Analysis.--Calcd. for C ClO (percent): C, 15.93; Cl, 62.83. Found (percent): C, 15.85; Cl, 62.79.

EXAMPLE n In this experiment, chlorination of 88 g. of ethylene carbonate in 200 ml. of carbon tetrachloride for 6 hours gave 8,8 g. of monochloroethylene carbonate, B.P. 108- 1l0/2 0 mm. and 13.6 g. of dichloroethylene carbonate, B.P. 72/20 mm. Peaks at 3.691- and 5.041 in the NMR spectrum of the first fraction indicated a mixture of 1,2-dichloroethylene carbonate (8 parts) and 1,1-dichloroethylene carbonate (1 part).

Analysis.-Calcd. for C H ClO (percent): C, 29.37; H, 2.45; Cl, 28.98. Found (percent): C, 29.50; H, 2.54; Cl, 29.17.

. Analysis-Calcd. for C H Cl O (percent): C, 22.93; H, 1.28; CI, 45.23. Found (percent): C, 22.97; H, 1.27; CI, 45.30

EXAMPLES III TO VIII In these examples, the chemiluminescence of a system using tetrachloroethylene carbonate with a'. homogeneous solvent system, using different organic solvents and varying concentrations, was evaluated. The results are shown the invention except as limited in the appended claims. 30 in Table I.

TABLE L-QUANTITATIVEIETRACHLOROETHYLENE CARBONATE ('ICED) HEMILUMINESOENCE Homogeneous Reactions e Quantum yield Lt. cap. tiii 'ICEC, TCEC, H 0; (10 ein. (1m. hr. mam- Example solvent cone. (M) (cone. M) moleliter- [mln.]) it. lbt. cm.'

0. 036 d 0. O9 0. 96 10. 67 8. 42 12. 47 0. 03 0. 07 0. 98 9. l3 8. 39 9. 22 0. 03 0. 03 0. 7. 88 16. 57 3. 68 0. l0 0. 23 4. 0 12.50 0. l0 0. 023 0. 33 10. 18 12. 64 9. 66 0. l0 0. 07 0. 33 10. 13 4. 30 19. 52

Reactions with 0.003 M 9,10-bis( 25% t-butyl alcohol except note d at 2 pslge lylethynylmnthraeene (BPEA) in 75% (voL) indicated solvent and b D CB =o-diehlorobenzene; EB ethyl benzoate. Time required for three-quarters of total light emission. d 10% t-butyl alcohol by volume and diohlorobenzene.

EXAMPLE I EXAMPLES IX TO XIII In these examples, the chemiluminescent properties of 55 tetrachloroethylene carbonate were evaluated in a heterogeneous solvent system. For this purpose, the hydrogen peroxide was used as an aqueous solution. The results are shown in Table II.

TABLE II.-Q,UANTITATIVECTETRACHLOROE'IHYLENE CARBONA'IE (TCEC) HEMILUMINESCENCE Heterogeneous Reactions e Quantum yield Lt. cap. Luetlmeo TCEC, TCEC (10 ein. 1m. hr. I ax. Example solvent eonc. (M) mole' liter- (min.)] it. lbt. cm.

Reaction of three parts TCEC solution by volume with one part 30% aqueous H202.

EB =ethyl benzoate; DEC =diethyl carbonate.

e Time required for emission of three-fourths total light.

6 Additional BPEA was added after 35 and 100 minutes. Intensity of light before addition was zero.

e Additional BPEA was added after 10, 30, and 70 minutes, so that a smooth light intensity vs. time doany curve was maintained.

I claim: e 1. A chemiluminescent composition for reaction with a peroxide compound to produce chemiluminescent light, said composition containing the ingredients an ethylene carbonate compound of the formula:

R R iii-LR wherein R represents a substituent selected from" the groups consisting of ha1o-, and said halobeing selected from the groups consisting of chloro-, bromo and fluoro-", alkyl; and hydrogen, at least two of said R substituents being halo-, and an organic fluorescent compound having a spectral emission between about 300 and 1000 angstroms, and an organic solvent for said ethylene carbonate compound and fluorescent compound, said ethylene carbonate concentration in said solvent being in the range of 10- to 5 molar and the ratio of ingredients being such as toobtain chemiluminescent light when reacted with said peroxide; 1 I 2. The composition of claim 1 wherein saidihalois chloro-.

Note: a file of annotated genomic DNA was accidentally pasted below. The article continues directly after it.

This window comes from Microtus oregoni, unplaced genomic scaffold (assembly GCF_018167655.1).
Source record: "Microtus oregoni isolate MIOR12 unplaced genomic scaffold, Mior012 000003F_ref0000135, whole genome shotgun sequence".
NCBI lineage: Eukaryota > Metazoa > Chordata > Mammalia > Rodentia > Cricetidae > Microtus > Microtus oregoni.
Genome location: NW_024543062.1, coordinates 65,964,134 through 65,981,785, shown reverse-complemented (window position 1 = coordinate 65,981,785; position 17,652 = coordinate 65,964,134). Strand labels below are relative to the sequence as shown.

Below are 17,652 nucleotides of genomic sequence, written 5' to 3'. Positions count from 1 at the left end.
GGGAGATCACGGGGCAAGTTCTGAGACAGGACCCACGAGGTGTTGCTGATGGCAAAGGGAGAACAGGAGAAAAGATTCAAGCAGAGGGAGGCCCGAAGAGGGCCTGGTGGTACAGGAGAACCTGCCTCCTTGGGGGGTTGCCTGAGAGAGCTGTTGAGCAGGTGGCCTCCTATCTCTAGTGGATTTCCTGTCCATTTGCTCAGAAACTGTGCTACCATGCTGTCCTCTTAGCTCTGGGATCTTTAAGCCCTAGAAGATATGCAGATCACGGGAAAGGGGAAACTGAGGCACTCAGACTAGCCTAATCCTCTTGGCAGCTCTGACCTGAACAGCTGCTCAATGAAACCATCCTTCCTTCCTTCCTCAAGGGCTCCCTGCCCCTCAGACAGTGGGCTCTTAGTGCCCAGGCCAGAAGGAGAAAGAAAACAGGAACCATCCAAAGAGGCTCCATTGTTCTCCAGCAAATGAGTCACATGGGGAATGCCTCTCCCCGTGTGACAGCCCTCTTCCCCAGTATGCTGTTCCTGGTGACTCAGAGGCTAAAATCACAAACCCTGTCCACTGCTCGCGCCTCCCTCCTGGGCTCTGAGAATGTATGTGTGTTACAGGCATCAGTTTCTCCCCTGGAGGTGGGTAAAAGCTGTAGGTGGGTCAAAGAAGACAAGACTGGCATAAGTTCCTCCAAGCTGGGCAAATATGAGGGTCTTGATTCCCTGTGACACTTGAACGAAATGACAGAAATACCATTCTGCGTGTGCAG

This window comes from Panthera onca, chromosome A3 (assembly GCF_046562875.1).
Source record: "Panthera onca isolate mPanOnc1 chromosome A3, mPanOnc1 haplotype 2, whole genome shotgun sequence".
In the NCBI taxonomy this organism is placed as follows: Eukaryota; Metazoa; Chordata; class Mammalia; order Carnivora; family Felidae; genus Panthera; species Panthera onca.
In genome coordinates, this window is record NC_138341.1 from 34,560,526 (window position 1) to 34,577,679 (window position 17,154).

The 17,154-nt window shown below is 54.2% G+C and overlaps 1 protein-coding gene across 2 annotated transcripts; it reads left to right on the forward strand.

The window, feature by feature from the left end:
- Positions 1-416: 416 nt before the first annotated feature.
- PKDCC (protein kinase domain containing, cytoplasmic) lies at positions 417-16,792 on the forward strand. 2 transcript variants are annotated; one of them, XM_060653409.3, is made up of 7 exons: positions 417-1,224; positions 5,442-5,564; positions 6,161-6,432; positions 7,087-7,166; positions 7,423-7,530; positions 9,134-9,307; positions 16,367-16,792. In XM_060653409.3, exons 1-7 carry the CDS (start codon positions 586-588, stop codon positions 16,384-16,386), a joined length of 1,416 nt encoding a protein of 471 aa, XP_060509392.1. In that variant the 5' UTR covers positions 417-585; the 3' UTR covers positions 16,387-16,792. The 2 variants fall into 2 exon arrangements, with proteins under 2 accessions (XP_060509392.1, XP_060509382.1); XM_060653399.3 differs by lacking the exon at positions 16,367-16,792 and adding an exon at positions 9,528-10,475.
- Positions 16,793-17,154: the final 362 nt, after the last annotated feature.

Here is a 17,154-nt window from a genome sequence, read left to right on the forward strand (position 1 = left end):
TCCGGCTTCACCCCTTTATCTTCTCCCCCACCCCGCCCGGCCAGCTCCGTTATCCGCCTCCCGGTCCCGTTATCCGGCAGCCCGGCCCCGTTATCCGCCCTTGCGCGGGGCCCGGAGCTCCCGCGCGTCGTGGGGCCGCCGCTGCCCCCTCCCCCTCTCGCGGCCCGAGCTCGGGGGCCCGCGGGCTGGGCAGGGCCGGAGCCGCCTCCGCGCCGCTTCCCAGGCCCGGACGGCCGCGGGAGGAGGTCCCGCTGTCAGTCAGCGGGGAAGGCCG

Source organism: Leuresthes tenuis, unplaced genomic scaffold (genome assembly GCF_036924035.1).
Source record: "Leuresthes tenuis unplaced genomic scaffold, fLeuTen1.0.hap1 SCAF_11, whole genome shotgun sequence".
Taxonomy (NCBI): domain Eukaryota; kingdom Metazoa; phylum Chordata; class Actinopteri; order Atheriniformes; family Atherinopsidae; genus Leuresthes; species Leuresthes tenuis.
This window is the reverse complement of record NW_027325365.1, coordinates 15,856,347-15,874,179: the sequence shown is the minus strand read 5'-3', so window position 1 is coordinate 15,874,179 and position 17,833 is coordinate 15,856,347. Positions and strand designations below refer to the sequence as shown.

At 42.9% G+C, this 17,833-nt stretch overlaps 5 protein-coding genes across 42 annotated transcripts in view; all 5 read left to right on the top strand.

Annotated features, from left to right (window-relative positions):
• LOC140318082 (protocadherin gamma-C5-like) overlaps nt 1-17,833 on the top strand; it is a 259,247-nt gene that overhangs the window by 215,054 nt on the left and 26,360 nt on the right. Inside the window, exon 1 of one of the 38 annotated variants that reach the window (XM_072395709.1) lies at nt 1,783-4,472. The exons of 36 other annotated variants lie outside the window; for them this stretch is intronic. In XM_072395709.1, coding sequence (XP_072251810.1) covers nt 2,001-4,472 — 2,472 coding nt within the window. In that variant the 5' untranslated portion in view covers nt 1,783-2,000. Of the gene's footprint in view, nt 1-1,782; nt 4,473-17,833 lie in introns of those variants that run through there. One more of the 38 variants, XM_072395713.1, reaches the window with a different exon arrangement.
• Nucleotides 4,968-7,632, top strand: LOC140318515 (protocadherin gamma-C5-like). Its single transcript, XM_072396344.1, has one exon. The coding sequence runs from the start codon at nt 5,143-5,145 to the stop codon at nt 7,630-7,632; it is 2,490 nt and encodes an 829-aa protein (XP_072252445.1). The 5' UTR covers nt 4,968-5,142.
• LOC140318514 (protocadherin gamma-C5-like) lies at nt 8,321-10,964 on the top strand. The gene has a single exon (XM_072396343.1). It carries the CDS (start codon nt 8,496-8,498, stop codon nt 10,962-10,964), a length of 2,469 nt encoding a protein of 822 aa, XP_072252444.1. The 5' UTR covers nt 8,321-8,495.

v 3 The composition of claim 1 where a ar: erexide s hydrogen peroxide.

. 4. The composition of claim saiclli uorescent compound is 9,'l0-bis-(phenylethynyl)anthracene. 4

5. The composition of claim 1 wherein said solvent is a mixture of organic solvents.

6. The composition of claim ;1 wherein said hydrogen peroxide is in the form of an aqueous solution. -71:

UNITED STATES PATENTS 3,020,290 2/1962 Moss 44" 252%186; mi s 40.2 V

Referenced by
Citing PatentFiling datePublication dateApplicantTitle
US3888784 *Nov 29, 1972Jun 10, 1975Northern Electric CoElectrochemical luminescent composition
US3893938 *May 14, 1973Jul 8, 1975American Cyanamid CoChemiluminescent article of bis-ester of oxalic acid and method of providing chemiluminescent light
US3933488 *May 16, 1973Jan 20, 1976Fuji Photo Film Co., Ltd.Information display method
US5707559 *Mar 9, 1987Jan 13, 1998Tropix, Inc.Chemiluminescent 1,2-dioxetane compounds
US6322727Mar 29, 2000Nov 27, 2001Tropix, Inc.Kit for conducting an assay to detect a substance using enzymatically-induced decomposition of dioxetanes
US6514717Sep 25, 2001Feb 4, 2003Tropix, Inc.Kit for conducting an assay to detect a substance using enzymatically-induced decomposition of dioxetanes
US6913897Dec 20, 2002Jul 5, 2005Applera CorporationKit for conducting an assay to detect a substance using enzymatically-induced decomposition of dioxetanes
WO2008151511A1 *Jun 4, 2008Dec 18, 2008Chaoyang JinA new use of carbonates
U.S. Classification252/700, 549/229
International ClassificationC09K11/07
Cooperative ClassificationC09K11/07
European ClassificationC09K11/07